Unchosen (Chosen #2)

By: Alisa Mullen


Choice and change are synonymous in life. At any given moment, we are forced to choose between different paths and whichever one you decide to venture down, there will be an end result. Perhaps it will be a joyful prize. Perhaps it will be a life changing consequence. My path led me to places where dark encompassed my soul and when it ended, I could not comprehend how to move on. I suppose that is where my faith took over and I had to accept and say, “Well, shit. This sucks.”

My chosen path was with Teagan Gallagher but in the end, he didn’t choose me. My choice to love Teagan resulted in becoming a mother. The experience is scary and I am left with just one road to choose. I am the unchosen one. The baby that grows inside me was admonished by its father. I have no other choice now but to love my child and survive the pain of being left behind. My well groomed reckless behavior led me to a road of stability and responsibility. So as an experienced traveler, my advice is to always remember that your consequences will lead you back to that one choice you made in the past. Take caution when you choose your paths because you never know where they will lead.

I sat on a Boston city bench outside the tall white granite skyscraper where I worked on Custom House Street. As time passed, I raked my eyes up and down the street in earnest. My older brother, Conner, was ten minutes late and with Boston’s notorious four o’clock traffic, I felt a sinking anxiety that I would be late for my doctor’s appointment. Frigging Conner, I thought. Of all the days to rely on anyone but me to get me across town, it would be the day I find out if this colossal human growing inside me is male or female. Custom House Street was a one way street but that didn’t deter me from looking at all the side roads it met up and down the block.

Short cuts were the key to navigating in downtown Boston. Trick streets that only knowledgeable drivers knew about outsmarted the standstill lights and the unaffected pedestrians crossing the road. I imagined that my Geo Prism would choose today to fall apart, just as an added bonus. That seemed fitting since I was nearly falling apart and it had nothing to do with cars or traffic. I was going to be a single mother and the proof was undeniable.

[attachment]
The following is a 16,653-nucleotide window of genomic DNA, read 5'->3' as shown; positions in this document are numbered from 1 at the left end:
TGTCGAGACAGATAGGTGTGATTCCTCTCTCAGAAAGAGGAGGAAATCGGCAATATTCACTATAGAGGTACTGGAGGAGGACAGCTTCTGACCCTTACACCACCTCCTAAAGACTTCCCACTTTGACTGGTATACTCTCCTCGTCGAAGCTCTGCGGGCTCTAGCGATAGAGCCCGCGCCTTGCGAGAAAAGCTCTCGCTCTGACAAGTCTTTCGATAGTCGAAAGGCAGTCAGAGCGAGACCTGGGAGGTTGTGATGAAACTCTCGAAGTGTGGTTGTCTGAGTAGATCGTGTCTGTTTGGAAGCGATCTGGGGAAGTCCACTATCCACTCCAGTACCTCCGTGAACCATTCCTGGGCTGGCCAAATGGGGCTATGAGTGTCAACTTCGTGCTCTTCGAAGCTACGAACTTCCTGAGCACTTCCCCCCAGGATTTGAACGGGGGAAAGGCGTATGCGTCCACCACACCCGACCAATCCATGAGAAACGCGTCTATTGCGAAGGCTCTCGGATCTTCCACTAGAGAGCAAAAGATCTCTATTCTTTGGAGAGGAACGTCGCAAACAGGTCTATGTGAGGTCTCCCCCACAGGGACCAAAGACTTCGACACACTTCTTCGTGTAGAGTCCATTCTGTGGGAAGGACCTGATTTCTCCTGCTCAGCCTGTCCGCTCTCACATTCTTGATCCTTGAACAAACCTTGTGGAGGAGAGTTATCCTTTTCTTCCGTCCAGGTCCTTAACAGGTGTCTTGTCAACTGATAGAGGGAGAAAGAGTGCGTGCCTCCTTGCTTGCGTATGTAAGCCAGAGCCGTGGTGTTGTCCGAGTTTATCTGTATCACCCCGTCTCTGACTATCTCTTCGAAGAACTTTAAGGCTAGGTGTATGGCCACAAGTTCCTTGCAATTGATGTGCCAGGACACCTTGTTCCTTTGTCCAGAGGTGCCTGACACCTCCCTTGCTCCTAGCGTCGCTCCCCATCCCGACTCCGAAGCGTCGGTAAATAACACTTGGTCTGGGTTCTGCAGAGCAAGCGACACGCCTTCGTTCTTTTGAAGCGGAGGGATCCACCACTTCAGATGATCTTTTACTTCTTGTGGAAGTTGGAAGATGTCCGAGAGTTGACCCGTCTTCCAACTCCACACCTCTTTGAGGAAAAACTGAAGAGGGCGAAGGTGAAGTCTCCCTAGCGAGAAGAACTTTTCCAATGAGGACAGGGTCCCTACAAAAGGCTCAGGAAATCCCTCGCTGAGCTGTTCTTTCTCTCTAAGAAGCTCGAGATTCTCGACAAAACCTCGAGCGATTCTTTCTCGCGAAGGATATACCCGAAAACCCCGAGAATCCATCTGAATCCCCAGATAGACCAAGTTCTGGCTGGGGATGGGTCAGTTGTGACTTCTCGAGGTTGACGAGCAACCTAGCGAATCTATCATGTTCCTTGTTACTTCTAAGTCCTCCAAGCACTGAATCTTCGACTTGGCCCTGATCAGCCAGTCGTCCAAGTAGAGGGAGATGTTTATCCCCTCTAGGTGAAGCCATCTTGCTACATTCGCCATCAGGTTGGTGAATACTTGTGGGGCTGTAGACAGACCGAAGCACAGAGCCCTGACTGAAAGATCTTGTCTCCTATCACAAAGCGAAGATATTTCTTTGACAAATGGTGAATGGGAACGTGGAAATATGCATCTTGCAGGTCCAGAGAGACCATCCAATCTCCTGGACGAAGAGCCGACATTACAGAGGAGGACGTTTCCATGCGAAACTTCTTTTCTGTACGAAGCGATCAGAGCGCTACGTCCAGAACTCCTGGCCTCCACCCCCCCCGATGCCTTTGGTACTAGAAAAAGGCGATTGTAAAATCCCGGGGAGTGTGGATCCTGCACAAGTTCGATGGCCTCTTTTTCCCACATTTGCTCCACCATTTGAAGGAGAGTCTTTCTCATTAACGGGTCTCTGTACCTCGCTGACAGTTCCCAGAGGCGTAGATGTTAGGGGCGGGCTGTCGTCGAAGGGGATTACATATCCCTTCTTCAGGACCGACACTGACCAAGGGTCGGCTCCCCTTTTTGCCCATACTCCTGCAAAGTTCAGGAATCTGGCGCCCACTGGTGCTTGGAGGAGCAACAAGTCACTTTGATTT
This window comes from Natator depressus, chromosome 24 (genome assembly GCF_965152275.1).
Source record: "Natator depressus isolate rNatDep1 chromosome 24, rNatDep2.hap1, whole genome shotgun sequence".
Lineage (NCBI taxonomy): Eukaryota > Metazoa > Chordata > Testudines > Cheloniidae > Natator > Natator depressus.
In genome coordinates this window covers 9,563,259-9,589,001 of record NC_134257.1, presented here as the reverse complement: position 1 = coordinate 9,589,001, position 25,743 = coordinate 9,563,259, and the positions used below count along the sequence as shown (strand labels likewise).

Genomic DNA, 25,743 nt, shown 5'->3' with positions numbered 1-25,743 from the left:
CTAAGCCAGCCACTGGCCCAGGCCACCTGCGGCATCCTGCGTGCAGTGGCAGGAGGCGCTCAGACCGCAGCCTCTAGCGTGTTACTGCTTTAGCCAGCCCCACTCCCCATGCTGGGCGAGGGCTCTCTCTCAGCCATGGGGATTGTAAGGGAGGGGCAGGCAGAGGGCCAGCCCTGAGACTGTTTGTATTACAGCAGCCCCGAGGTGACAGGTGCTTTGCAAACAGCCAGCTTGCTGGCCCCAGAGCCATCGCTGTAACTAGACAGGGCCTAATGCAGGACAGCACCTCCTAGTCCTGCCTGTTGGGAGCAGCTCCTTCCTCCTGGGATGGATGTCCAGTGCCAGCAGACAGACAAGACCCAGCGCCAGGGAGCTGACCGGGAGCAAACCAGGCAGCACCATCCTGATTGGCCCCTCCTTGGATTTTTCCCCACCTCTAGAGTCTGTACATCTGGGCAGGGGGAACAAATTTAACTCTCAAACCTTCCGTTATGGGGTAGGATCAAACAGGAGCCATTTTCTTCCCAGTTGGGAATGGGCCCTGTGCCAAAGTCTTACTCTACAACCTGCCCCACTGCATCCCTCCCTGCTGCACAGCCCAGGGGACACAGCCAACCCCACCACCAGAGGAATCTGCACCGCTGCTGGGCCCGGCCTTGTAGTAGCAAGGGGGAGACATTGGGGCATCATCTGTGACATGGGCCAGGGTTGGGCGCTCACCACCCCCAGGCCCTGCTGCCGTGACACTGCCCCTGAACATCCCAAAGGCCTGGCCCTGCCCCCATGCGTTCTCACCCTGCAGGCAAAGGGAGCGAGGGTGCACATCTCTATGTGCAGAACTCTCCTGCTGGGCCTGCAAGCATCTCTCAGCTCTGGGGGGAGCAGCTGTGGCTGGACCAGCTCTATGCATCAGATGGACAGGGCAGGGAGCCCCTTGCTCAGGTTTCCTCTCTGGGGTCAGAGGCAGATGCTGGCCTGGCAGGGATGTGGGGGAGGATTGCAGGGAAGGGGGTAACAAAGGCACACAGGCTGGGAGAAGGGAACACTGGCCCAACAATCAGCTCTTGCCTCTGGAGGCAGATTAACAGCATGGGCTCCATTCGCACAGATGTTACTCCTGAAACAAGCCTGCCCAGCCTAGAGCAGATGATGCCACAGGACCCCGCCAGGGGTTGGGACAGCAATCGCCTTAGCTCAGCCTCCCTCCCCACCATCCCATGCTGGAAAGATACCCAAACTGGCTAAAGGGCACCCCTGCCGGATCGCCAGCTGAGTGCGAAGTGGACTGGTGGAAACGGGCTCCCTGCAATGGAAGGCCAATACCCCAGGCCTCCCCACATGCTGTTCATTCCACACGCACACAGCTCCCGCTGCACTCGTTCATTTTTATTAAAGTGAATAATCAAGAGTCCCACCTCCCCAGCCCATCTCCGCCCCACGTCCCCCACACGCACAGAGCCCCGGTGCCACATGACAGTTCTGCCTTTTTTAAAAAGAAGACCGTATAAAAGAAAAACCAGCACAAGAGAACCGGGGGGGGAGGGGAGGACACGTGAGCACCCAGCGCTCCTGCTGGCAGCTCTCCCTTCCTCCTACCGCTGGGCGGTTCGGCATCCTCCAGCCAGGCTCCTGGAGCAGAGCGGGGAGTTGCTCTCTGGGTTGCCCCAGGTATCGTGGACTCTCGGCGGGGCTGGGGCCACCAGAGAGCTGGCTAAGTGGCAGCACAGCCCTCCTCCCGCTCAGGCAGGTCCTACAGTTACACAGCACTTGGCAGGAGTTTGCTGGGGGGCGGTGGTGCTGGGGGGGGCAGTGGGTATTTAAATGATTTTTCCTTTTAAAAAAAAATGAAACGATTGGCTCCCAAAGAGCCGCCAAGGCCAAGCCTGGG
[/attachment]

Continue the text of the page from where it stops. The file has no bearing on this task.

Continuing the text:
It was a blistering cold and windy day in Boston but I was a walking furnace. My ankles felt like they were going to burst out of my boots. The water retention women talked about in those pregnancy books was no joke. This side effect of pregnancy was probably the worst of my symptoms. There wasn’t a pair of shoes in my closet that fit at the end of each day. For months, I complained of all my pregnancy ailments and while the ankles topped the charts, sitting down and standing up with a watermelon on my pelvis was pretty rough, too. I was a whale. There is a sound a whale makes and I was ready to learn the massive mammal’s cries of agony.

“Look at that poor pregnant girl on the bench, looking lost and fat,” I murmured to myself. Someone made a gurgling noise behind me. Peering behind me, I saw an older homeless man who obviously hadn’t showered in a week. His eyes were charged up and his step shaky. I gave a half smile to the man and turned back to try to see Conner and my car. Anytime now. Please?

“Got change, darlin’?” he asked. I nodded, quickly dug into my purse and handed over some coins. The man gave me a half toothless smile and rubbed his dirty hands down his pants to accept the money. I could smell the booze and the sweat and oh, how that smell was so familiar. He leaned into my personal space a bit closer than I preferred and I stiffened.

“God bless you and honey, you don’t look lost,” he said, running his dirty fingers through his hair. “Maybe just not yet found.” He winked at me and turned away.

I stared after the man, dumbfounded at his response. Not yet found? I quickly sat back on the bench. I regarded the man as he slowly and drunkenly made his way back towards the center of downtown. Did that guy just totally Jedi mind trick me? Maybe that was some sort of sign to buck up and be happy. Maybe not. I could so totally rock the homeless scene if I didn’t have a baby growing inside me. If wisdom came from walking the streets, then shit, my days as a financial advisor were for nothing.

I quickly called bull shit on myself. My days as a financial advisor hadn’t been for nothing. I came to the conclusion soon after Teagan left to go home to Ireland that I needed a paycheck. I gathered up my pregnant ass one day and went to a seminar about the occupation of a licensed financial advisor, a.k.a. stock broker. Think the movie, “Boiler Room.” Ah, yes, the magnificent financial triumphs of making money from other people’s money.

I was the only female in the seminar but I wasn’t threatened or intimidated. I needed to make a good living for me and my baby. Since Boston was the little finance sister to New York City’s Wall Street, I worked exceedingly hard to pass the Series 7 license exam in the shortest turnaround time in history. I desperately needed a slice of the money pie that was virtually changing accounts every second of every work day in the financial district. I looked down at my belly and reminded myself I once was temporarily without a home. Ironically, I was less lonely then.

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